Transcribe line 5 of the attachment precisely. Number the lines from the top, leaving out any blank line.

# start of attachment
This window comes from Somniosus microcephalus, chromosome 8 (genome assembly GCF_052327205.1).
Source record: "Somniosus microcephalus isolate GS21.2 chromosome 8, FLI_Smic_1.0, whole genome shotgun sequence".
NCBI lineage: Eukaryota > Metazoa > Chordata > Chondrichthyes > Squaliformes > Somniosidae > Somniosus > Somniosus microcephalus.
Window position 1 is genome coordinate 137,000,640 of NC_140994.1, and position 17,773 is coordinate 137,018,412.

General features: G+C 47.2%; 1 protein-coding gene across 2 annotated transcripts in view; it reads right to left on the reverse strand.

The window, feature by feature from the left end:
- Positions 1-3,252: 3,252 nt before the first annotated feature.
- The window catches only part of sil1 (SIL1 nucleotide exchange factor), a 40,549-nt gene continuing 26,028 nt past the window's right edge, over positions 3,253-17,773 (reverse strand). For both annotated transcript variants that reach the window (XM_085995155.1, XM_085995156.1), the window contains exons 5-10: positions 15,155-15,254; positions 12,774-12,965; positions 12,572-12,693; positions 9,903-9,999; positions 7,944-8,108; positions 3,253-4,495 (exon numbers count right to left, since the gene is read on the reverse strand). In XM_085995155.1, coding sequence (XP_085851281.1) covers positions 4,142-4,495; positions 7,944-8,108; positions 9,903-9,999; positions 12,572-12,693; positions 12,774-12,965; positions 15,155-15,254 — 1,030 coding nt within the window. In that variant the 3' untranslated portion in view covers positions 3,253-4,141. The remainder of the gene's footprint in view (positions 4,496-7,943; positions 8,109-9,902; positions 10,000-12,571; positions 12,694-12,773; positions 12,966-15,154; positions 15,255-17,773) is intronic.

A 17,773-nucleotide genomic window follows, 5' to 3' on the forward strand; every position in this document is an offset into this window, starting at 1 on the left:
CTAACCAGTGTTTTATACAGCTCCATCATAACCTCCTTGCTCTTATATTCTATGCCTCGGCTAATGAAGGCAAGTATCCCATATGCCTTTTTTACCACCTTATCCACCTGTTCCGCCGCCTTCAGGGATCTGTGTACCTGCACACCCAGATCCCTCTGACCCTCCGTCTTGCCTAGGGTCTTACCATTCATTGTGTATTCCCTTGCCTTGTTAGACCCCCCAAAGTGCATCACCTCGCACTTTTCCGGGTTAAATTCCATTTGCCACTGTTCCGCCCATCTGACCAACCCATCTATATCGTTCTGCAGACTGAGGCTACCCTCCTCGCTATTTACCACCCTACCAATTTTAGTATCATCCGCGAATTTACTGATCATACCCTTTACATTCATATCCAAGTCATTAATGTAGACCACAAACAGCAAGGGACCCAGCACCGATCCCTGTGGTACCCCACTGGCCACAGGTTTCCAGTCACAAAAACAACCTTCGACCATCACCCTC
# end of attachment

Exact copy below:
General features: G+C 47.2%; 1 protein-coding gene across 2 annotated transcripts in view; it reads right to left on the reverse strand.